Last week, my wife woke me up at 1:30 am, saying “Get up quickly! Someone is knocking on the front door!” I was half asleep and tried to ignore reality. “Get up now! Somebody’s knocking on the door and I heard the phone and your cell ringing.” Sure enough, there was pounding at the door and the doorbell was ringing. At this point, we were both scared. What could be happening at 1:30 in the morning? So, I dialed the number that called my cell phone. It was the Passaic Police. “Why did you call me?” I asked. “We’re responding to a call about an attempted break-in at your house. The Police are at your front door right now!”
At that hour, my brain was still in a fog. A break-in? Here? Police? I looked out the window to see three police cars and several officers on my front porch. This wasn’t a dream. I opened the door to let the police come in. They had already checked the perimeter of the property and found nothing. Then with our permission, they did a sweep of our house. Nothing again. It seems the caller gave the wrong address – likely Crescent Place, not Crescent Ave. When they left, our hearts were still pounding. Baruch Hashem, no one broke in. Still…my wife said, “It’s Elul and Hashem sent these policemen in the middle of the night to wake us up! The shofar started blowing at shul, but we needed a greater awakening.” We recited Tehillim at our dining room table, with thanks for all of us being safe. What a night!
The shofar blasts reverberate throughout our communities every morning in Elul at the end of Shacharis. The Rambam says the reason we blow shofar is to wake us up from our slumber. We certainly got woken up at our house that night! Now, it’s time to take the message to a higher level to awaken our sleepy soul. Elul is the time to do that! Each day is precious.
From Rosh Chodesh Elul through Yom Kippur is a forty-day period. The Chofetz Chaim says these days are most auspicious, since Moshe spent that amount of time in heaven writing the second luchos (tablets), which he brought down on Yom Kippur. Hashem providing the second set of luchos let us know that He accepted the repentance of the Jewish Nation regarding the sin of the golden calf and once more chose the Bnei Yisroel to be His nation by giving them the Torah.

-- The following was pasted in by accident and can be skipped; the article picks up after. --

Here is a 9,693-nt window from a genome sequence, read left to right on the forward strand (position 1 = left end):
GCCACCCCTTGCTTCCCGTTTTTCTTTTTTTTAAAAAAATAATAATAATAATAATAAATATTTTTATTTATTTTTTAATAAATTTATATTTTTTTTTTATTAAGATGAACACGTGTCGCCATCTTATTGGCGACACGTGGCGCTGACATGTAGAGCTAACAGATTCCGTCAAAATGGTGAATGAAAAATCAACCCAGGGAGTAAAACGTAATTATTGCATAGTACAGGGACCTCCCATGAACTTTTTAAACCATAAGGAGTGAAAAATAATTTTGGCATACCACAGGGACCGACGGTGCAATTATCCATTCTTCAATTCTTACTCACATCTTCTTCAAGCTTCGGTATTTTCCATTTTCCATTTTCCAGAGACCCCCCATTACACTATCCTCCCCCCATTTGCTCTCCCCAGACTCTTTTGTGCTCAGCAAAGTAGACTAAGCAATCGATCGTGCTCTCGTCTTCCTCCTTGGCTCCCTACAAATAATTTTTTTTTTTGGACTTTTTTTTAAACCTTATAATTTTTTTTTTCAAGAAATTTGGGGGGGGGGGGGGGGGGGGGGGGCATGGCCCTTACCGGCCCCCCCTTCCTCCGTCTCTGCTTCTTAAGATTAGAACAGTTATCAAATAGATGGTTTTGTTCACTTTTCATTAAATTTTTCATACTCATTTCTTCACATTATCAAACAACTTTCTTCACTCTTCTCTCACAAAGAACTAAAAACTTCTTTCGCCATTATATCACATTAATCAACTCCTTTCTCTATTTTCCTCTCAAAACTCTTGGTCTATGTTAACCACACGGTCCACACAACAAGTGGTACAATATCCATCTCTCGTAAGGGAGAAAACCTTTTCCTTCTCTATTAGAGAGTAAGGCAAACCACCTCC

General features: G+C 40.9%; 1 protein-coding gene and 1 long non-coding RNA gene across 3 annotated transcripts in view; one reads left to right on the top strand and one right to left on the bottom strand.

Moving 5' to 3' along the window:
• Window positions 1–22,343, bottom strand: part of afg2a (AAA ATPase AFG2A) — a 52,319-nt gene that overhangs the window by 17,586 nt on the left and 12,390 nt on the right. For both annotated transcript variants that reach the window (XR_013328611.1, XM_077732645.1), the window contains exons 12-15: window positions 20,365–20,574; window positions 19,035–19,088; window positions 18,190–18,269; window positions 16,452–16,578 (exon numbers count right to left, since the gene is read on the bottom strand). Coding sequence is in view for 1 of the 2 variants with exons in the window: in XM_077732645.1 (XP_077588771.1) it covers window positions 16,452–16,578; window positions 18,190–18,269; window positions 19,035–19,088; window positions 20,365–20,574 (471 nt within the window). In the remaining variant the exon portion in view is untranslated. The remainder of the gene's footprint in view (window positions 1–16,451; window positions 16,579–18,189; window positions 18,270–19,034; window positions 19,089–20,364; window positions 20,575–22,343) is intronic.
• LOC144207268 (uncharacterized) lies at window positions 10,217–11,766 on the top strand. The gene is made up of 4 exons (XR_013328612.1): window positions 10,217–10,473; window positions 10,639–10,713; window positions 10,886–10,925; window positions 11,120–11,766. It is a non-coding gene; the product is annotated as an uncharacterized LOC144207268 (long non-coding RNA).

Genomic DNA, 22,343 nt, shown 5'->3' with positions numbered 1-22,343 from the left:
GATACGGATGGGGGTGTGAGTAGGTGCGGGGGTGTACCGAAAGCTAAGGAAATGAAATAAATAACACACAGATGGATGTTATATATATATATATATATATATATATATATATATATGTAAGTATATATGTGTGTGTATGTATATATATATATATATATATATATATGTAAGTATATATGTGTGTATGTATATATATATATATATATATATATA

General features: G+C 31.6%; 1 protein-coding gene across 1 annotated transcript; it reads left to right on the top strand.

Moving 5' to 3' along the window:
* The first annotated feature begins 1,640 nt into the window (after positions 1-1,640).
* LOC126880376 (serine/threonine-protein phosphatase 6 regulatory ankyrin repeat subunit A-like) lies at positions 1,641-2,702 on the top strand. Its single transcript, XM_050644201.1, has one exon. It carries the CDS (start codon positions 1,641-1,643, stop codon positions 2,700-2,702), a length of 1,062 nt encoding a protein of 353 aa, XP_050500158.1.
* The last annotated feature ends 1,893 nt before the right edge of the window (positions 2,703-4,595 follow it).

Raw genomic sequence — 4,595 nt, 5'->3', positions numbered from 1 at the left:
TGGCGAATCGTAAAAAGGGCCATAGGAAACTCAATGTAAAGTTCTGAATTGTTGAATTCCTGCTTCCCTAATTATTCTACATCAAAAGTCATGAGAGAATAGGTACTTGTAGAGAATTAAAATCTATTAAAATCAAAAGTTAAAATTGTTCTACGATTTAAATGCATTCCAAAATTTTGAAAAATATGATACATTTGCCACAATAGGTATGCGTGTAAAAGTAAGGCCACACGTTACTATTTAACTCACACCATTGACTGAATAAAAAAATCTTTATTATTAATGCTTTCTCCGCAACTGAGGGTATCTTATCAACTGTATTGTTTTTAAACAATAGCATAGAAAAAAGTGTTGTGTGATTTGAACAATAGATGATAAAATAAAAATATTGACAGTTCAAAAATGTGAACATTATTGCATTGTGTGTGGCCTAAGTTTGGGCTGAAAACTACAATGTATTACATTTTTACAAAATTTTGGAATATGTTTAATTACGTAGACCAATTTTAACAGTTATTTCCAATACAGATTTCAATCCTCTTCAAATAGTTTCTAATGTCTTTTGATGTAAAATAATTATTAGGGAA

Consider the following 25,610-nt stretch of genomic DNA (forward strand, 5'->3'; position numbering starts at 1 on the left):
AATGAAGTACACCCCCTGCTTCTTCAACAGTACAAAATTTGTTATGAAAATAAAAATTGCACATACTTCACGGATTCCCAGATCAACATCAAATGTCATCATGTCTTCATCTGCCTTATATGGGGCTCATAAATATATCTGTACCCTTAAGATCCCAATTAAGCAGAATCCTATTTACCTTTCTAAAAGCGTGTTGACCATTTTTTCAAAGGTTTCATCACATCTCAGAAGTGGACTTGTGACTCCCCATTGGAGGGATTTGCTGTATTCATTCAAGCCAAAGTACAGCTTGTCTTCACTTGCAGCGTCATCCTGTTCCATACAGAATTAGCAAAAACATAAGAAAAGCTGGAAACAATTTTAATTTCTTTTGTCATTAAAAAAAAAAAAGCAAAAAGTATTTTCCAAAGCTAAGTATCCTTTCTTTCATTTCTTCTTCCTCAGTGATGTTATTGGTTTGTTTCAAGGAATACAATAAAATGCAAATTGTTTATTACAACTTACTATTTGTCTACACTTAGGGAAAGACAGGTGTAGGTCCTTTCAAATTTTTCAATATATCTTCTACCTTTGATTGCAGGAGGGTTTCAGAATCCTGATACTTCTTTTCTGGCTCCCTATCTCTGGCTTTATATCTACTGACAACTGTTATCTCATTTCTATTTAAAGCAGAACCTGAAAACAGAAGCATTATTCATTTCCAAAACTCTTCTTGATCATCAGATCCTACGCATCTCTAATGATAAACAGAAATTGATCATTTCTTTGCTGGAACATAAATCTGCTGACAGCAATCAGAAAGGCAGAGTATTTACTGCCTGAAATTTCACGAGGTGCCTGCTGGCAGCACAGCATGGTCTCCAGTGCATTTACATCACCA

The number forty is highly significant. The Bnei Yissaschar notes it’s the minimum volume of water required for a kosher Mikvah – 40 Se’ah (measurement of volume in the Gemara era). Each day of the 40 day period from Rosh Chodesh Elul until Yom Kippur corresponds to one Se’ah of the Mikvah and purifies one part of the person that became defiled. Forty days also corresponds to the development of a fetus and determines the gender of the baby. Each day is crucial. Each day is important
Rabbi Moshe Wolfson notes that in Parshas Ki Teitzei we also find the number forty in the punishment of lashes mentioned. Yet the offender, who transgressed a negative commandment, only receives thirty-nine lashes, for the sages extrapolate the verse to mean forty minus one-thirty-nine. Each of the lashes is meant to purify part of the person who was defiled. If we perfect thirty-nine areas of the person, then Hashem makes the final product, the fortieth portion, complete.
The same concept is found in Shabbos, since Shabbos is the day in which the world was completed. There are thirty-nine base melachosthat one may not do on Shabbos. The fortieth is Godly — that’s why Yom Kippur is the fortieth day of this time period. In each day of this time period the alarm sounds via the shofar, reminding us to wake up and make each day count.
Rabbi Nosson Wachtfogel (late Mashgiach of Beis Medrash Govoha) stressed that we should focus on the positive and not the negative during this time. Focusing on our faults is not useful. Rather, it’s the time period to be diligent about performance of mitzvos and Torah learning and to resolve to improve ourselves. Some people take on a little something extra. Every activity we do to better ourselves in Elul has extra power and impact.
The Shofar is blowing. Don’t require the police to be pounding on the door! Let us listen to the wake-up call! Do at least one positive action, as small as it might be, but let’s not press snooze and go back to sleep. In Elul, each day makes a difference.
Do at least one positive action, as small as it might be, but let’s not press snooze and go back to sleep. In Elul, each day makes a difference.